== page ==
Not So OpenID

A lot of attention is being paid AOL’s announcement that they will support OpenID, but only from a select White List of providers. Ashish Jain has his thoughts here and relates his experiences trying to get added as a provider.

Kim Cameron offers his thoughts here, and thinks that AOL and other sites should allow any OpenID provider in order to drive traffic. He makes the distinction between credentials and accounts and makes a great point:

Credentials should be seen as a cost center, and accounts as a profit center.

The common thread here is the recognition that there are currently a lot more OpenID providers than relying parties. Most OpenID relying parties are only leveraging OpenID for relatively low sensitivity things like enabling blog comments. It seems that the few that are allowing OpenID authentication to important accounts are using a white list approach like AOL.

Now why is that? The main reason is probably the perceived business case that most of these posts mention. Most of these sites want to be driving the identity experience. The perception is that the site that serves as the launch pad for the rest of the user’s browsing controls their destiny.

But there is another issue at play here as well, and that is the perception of asymmetric risk.

I want to use an analogy that may get me into trouble, but bear with me. OpenID without white lists is what I call a promiscuous trust system. By default OpenID trusts everyone. In other words, it sleeps around a lot.

Now image a population in which there existed a sexually transmitted disease for which the transmission from male to female was far easier than the transmission from female to male. Obviously there would need to be some transmission risk in all cases or the disease would die out, but image that the risk is very asymmetrical. In this scenario, it’s much less risky to sleep around if you are a male than a female. Now compare this to OpenID.

In OpenID, there is very little perceived risk in being a provider. If a user compromises your site and uses your site to authenticate to a relying party as someone else, there is really very little consequence to you. After all you don’t have any agreements with any specific relying parties. Why not be a provider, if there is so little risk involved?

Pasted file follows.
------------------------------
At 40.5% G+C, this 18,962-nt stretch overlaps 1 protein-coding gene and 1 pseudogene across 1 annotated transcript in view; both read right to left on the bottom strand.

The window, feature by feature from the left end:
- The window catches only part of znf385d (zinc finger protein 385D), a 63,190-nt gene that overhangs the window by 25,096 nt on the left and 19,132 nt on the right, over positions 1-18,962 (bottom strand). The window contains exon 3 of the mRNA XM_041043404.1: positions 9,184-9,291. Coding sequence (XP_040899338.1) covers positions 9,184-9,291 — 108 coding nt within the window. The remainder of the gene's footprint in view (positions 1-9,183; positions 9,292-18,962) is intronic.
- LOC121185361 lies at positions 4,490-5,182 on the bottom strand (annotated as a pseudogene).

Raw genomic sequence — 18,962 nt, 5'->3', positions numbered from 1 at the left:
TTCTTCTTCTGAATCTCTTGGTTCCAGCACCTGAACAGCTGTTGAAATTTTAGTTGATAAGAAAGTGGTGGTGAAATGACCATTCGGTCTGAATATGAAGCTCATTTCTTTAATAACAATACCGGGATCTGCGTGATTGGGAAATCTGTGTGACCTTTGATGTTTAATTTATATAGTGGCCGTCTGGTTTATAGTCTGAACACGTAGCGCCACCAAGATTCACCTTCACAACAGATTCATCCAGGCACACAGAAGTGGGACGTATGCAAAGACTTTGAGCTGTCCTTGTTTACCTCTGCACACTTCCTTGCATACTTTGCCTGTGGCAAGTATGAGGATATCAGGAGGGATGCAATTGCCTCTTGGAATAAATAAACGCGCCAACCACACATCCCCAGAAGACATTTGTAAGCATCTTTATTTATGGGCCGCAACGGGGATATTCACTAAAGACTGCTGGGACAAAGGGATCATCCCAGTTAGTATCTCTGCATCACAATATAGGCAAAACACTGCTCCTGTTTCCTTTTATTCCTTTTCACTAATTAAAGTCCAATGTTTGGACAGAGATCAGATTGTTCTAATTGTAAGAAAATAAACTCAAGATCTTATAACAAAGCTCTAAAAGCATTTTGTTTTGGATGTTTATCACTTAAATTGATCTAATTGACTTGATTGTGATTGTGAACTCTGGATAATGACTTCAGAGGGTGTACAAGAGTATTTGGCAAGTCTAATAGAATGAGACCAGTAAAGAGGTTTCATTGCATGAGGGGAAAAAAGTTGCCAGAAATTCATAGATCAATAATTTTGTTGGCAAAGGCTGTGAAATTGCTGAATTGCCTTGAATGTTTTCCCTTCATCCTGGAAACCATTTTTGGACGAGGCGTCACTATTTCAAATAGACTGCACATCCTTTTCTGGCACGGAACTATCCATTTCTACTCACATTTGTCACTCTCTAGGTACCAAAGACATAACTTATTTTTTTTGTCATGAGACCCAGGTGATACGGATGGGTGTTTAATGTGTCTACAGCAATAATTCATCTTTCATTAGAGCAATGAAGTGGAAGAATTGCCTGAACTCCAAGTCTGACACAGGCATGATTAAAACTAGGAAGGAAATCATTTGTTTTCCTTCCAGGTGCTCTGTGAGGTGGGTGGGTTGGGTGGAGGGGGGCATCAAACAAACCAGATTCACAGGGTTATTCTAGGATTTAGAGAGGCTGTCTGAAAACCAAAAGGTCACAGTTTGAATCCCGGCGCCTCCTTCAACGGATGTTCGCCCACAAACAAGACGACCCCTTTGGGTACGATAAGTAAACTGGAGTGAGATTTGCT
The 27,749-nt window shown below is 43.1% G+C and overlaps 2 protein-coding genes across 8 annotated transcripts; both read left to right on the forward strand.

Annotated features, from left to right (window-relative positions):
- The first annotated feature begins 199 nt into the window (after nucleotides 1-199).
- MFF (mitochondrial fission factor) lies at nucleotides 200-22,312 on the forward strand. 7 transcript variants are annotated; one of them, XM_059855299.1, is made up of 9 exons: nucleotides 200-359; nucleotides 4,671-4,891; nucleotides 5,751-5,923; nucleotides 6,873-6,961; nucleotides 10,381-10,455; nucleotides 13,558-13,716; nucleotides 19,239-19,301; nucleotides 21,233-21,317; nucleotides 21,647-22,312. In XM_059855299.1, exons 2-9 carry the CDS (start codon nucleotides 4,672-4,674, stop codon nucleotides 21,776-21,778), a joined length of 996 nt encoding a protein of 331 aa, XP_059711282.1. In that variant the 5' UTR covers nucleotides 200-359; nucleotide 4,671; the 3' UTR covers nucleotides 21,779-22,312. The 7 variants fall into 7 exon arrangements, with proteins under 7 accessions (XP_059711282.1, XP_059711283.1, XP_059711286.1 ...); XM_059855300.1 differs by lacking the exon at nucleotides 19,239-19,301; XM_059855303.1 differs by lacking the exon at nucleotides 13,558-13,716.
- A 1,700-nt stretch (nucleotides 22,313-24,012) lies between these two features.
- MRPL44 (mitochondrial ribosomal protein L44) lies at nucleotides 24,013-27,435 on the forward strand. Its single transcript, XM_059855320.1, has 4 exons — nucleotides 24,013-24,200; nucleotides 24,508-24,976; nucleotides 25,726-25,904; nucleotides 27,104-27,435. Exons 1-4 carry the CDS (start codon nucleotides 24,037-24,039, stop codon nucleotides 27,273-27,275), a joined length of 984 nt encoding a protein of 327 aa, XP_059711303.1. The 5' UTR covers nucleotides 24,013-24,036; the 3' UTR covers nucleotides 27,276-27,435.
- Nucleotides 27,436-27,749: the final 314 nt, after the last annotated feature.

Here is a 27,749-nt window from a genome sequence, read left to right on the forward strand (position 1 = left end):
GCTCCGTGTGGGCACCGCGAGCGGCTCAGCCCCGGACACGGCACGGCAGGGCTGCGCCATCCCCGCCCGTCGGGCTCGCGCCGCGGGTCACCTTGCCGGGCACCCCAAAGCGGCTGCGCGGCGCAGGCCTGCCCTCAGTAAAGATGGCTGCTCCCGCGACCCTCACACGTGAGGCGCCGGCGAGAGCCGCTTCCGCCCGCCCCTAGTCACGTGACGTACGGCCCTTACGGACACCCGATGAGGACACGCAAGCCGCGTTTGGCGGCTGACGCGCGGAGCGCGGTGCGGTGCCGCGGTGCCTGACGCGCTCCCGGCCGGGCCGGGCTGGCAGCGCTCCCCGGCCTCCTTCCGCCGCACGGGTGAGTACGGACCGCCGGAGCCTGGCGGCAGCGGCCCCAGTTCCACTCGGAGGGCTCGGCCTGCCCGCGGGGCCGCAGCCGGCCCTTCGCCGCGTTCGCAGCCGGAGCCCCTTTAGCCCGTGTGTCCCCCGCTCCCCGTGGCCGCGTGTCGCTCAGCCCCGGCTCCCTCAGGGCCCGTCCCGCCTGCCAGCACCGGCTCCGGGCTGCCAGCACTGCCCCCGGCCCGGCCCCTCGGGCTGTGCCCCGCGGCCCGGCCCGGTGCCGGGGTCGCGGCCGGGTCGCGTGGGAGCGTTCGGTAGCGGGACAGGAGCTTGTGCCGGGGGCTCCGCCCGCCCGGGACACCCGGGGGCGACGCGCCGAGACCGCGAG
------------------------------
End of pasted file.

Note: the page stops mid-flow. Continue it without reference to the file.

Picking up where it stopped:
Being a relying party however is a different matter. If someone compromises a provider and falsely authenticates to your relying party, they are misusing someone’s resources. The sensitivity of these resources would make the difference between allowing unrestricted OpenID or white list controlled OpenID.

(Mirrored from TalkBMC)


2 responses to “Not So OpenID

  1. I don’t quite understand the assymmetry of the risk.

    “In OpenID, there is very little perceived risk in being a provider. If a user compromises your site and uses your site to authenticate to a relying party as someone else, there is really very little consequence to you.”

    I certainly understand how the Relying Party faces the greater immediate risk, however the Identity Provider in being compromised, will have lost the trust of the RP resulting in the RP switching to another ID Provider.

    Doesn’t this suggest that establishing trustworthy RP relationships will be key to be a successful Identity provider?

  2. As has been stated before, OpenID doesn’t deal with risk. Nor does it deal with phishing. Yet both of these issues are real issues that IDPs and relying parties must contend with.

    AOL’s approach is safe, but somewhat boring. I mean, why not try to go totally open and see how it goes? If things don’t turn out so well or AOL is inundated with spam or false requests, they can adjust… or better yet, develop an Akismet style list of abusive IDPs that they can sell access to…

    I know that there’s a lot of politics in here, but I really think that AOL could show some leadership here and really embrace openness. Isn’t that what AOL Open is all about?

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